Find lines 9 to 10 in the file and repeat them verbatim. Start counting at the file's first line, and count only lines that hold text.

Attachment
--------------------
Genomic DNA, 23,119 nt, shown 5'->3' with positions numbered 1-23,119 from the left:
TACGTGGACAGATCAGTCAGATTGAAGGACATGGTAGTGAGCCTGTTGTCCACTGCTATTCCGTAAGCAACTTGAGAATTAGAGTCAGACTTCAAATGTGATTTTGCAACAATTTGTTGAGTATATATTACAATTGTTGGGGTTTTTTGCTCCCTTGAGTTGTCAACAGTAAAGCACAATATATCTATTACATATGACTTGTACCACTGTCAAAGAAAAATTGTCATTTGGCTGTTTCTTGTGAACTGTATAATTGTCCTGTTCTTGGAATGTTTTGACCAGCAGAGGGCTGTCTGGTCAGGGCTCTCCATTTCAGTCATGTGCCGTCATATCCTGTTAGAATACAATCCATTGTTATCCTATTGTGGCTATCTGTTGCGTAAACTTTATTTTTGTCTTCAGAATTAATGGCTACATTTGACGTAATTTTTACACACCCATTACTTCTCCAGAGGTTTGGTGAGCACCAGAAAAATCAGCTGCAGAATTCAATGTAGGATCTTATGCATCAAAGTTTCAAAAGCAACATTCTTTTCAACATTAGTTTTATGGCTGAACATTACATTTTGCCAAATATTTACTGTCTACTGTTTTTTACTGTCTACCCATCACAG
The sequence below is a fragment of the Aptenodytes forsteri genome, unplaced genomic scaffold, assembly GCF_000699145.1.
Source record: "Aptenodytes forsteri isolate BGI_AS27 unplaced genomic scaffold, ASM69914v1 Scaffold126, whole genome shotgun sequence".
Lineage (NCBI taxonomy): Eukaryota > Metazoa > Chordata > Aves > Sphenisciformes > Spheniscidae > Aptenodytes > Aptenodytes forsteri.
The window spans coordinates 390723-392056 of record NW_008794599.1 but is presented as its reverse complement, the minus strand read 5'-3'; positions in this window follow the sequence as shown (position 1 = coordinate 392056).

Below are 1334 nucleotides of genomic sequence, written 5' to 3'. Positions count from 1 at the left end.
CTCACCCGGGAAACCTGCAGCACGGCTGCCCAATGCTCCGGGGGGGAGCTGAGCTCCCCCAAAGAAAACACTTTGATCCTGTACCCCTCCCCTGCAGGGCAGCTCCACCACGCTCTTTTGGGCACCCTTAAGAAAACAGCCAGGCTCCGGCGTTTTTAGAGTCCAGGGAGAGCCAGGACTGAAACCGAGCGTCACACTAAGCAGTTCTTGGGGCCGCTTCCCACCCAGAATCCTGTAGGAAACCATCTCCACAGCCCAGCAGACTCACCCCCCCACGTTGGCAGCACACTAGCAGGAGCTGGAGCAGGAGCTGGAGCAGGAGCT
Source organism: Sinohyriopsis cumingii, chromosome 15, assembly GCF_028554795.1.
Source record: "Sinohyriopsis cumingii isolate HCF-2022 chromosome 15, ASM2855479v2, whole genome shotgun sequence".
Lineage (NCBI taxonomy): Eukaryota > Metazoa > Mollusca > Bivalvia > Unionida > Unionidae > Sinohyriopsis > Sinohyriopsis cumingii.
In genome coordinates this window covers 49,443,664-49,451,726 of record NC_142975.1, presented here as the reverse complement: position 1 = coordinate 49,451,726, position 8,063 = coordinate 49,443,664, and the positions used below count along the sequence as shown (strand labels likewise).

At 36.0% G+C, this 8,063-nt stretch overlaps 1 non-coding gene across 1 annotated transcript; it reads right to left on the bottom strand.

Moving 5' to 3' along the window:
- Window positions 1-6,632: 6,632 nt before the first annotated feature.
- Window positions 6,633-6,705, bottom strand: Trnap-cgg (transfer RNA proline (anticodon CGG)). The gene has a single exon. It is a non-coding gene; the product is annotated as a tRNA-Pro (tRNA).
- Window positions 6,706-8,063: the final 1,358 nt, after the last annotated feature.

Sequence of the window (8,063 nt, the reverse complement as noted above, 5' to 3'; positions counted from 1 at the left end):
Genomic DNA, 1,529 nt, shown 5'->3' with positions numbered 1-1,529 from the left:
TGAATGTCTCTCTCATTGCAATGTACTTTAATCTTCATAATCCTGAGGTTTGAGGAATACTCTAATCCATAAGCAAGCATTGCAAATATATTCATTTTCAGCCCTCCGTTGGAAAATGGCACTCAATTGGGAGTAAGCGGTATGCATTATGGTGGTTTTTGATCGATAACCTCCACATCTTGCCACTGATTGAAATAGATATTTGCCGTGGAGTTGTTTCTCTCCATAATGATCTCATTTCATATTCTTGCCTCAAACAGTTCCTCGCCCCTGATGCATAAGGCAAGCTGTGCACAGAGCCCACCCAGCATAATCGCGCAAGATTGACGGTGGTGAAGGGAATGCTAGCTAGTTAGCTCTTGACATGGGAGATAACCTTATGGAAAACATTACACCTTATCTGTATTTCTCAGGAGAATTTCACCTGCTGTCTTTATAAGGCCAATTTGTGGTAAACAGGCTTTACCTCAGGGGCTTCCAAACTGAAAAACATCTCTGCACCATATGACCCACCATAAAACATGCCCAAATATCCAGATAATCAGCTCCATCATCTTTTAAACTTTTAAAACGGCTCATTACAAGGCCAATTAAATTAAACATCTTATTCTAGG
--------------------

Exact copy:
Source organism: Sinohyriopsis cumingii, chromosome 15, assembly GCF_028554795.1.
Source record: "Sinohyriopsis cumingii isolate HCF-2022 chromosome 15, ASM2855479v2, whole genome shotgun sequence".